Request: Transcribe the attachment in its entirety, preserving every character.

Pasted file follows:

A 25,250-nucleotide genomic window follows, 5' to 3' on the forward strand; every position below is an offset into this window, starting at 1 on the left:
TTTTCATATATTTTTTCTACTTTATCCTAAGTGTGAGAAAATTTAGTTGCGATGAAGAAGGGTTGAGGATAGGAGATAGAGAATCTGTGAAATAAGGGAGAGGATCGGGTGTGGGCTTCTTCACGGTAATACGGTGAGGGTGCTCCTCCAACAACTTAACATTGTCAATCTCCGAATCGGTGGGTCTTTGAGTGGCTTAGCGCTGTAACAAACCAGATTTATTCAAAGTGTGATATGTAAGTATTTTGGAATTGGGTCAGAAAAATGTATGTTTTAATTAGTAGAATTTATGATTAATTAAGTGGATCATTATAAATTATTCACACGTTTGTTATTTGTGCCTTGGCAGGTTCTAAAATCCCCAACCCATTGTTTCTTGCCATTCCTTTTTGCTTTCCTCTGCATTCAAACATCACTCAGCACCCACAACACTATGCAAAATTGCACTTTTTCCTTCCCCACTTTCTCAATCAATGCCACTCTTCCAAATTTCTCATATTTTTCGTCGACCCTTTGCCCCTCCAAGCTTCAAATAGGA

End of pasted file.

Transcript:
A 25,250-nucleotide genomic window follows, 5' to 3' on the forward strand; every position below is an offset into this window, starting at 1 on the left:
TTTTCATATATTTTTTCTACTTTATCCTAAGTGTGAGAAAATTTAGTTGCGATGAAGAAGGGTTGAGGATAGGAGATAGAGAATCTGTGAAATAAGGGAGAGGATCGGGTGTGGGCTTCTTCACGGTAATACGGTGAGGGTGCTCCTCCAACAACTTAACATTGTCAATCTCCGAATCGGTGGGTCTTTGAGTGGCTTAGCGCTGTAACAAACCAGATTTATTCAAAGTGTGATATGTAAGTATTTTGGAATTGGGTCAGAAAAATGTATGTTTTAATTAGTAGAATTTATGATTAATTAAGTGGATCATTATAAATTATTCACACGTTTGTTATTTGTGCCTTGGCAGGTTCTAAAATCCCCAACCCATTGTTTCTTGCCATTCCTTTTTGCTTTCCTCTGCATTCAAACATCACTCAGCACCCACAACACTATGCAAAATTGCACTTTTTCCTTCCCCACTTTCTCAATCAATGCCACTCTTCCAAATTTCTCATATTTTTCGTCGACCCTTTGCCCCTCCAAGCTTCAAATAGGA